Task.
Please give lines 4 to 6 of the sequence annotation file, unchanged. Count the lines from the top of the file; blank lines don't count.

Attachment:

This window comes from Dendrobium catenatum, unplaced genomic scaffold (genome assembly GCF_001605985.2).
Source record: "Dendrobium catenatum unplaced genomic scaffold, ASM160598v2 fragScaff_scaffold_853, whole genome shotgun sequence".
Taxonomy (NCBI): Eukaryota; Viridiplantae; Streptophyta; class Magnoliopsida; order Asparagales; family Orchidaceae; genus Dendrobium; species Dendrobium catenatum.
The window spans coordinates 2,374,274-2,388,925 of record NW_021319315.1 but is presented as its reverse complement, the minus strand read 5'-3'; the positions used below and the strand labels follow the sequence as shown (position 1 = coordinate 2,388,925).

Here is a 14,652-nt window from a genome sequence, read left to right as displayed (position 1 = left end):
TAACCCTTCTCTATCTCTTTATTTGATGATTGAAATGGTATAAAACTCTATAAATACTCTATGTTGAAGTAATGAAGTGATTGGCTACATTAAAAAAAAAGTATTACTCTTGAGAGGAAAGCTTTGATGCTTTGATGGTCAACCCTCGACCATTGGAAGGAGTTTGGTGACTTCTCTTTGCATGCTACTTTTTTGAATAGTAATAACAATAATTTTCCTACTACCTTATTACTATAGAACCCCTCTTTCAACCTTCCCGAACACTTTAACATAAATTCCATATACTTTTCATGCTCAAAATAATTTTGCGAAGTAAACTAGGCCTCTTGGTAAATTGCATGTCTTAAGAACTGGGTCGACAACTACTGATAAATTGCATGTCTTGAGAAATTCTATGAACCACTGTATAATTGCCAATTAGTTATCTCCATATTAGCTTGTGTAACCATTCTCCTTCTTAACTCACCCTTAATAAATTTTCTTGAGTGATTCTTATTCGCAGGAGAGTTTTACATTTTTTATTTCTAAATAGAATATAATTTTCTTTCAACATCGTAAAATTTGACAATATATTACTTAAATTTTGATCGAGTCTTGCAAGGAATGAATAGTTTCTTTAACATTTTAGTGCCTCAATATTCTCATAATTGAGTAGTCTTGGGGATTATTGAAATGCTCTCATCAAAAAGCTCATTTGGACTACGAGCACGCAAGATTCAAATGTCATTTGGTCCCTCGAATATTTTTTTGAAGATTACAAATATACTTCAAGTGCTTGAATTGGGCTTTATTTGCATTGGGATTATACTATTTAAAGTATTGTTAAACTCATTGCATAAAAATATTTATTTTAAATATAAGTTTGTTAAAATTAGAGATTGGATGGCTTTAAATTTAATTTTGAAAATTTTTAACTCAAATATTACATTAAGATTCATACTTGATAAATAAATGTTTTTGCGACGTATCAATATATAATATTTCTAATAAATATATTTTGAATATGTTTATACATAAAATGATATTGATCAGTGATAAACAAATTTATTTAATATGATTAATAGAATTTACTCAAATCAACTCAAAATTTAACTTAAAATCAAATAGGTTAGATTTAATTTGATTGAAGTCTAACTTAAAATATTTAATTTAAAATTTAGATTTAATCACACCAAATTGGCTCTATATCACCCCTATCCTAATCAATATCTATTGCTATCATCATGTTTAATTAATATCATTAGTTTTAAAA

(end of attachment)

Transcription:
The window spans coordinates 2,374,274-2,388,925 of record NW_021319315.1 but is presented as its reverse complement, the minus strand read 5'-3'; the positions used below and the strand labels follow the sequence as shown (position 1 = coordinate 2,388,925).

Here is a 14,652-nt window from a genome sequence, read left to right as displayed (position 1 = left end):
TAACCCTTCTCTATCTCTTTATTTGATGATTGAAATGGTATAAAACTCTATAAATACTCTATGTTGAAGTAATGAAGTGATTGGCTACATTAAAAAAAAAGTATTACTCTTGAGAGGAAAGCTTTGATGCTTTGATGGTCAACCCTCGACCATTGGAAGGAGTTTGGTGACTTCTCTTTGCATGCTACTTTTTTGAATAGTAATAACAATAATTTTCCTACTACCTTATTACTATAGAACCCCTCTTTCAACCTTCCCGAACACTTTAACATAAATTCCATATACTTTTCATGCTCAAAATAATTTTGCGAAGTAAACTAGGCCTCTTGGTAAATTGCATGTCTTAAGAACTGGGTCGACAACTACTGATAAATTGCATGTCTTGAGAAATTCTATGAACCACTGTATAATTGCCAATTAGTTATCTCCATATTAGCTTGTGTAACCATTCTCCTTCTTAACTCACCCTTAATAAATTTTCTTGAGTGATTCTTATTCGCAGGAGAGTTTTACATTTTTTATTTCTAAATAGAATATAATTTTCTTTCAACATCGTAAAATTTGACAATATATTACTTAAATTTTGATCGAGTCTTGCAAGGAATGAATAGTTTCTTTAACATTTTAGTGCCTCAATATTCTCATAATTGAGTAGTCTTGGGGATTATTGAAATGCTCTCATCAAAAAGCTCATTTGGACTACGAGCACGCAAGATTCAAATGTCATTTGGTCCCTCGAATATTTTTTTGAAGATTACAAATATACTTCAAGTGCTTGAATTGGGCTTTATTTGCATTGGGATTATACTATTTAAAGTATTGTTAAACTCATTGCATAAAAATATTTATTTTAAATATAAGTTTGTTAAAATTAGAGATTGGATGGCTTTAAATTTAATTTTGAAAATTTTTAACTCAAATATTACATTAAGATTCATACTTGATAAATAAATGTTTTTGCGACGTATCAATATATAATATTTCTAATAAATATATTTTGAATATGTTTATACATAAAATGATATTGATCAGTGATAAACAAATTTATTTAATATGATTAATAGAATTTACTCAAATCAACTCAAAATTTAACTTAAAATCAAATAGGTTAGATTTAATTTGATTGAAGTCTAACTTAAAATATTTAATTTAAAATTTAGATTTAATCACACCAAATTGGCTCTATATCACCCCTATCCTAATCAATATCTATTGCTATCATCATGTTTAATTAATATCATTAGTTTTAAAA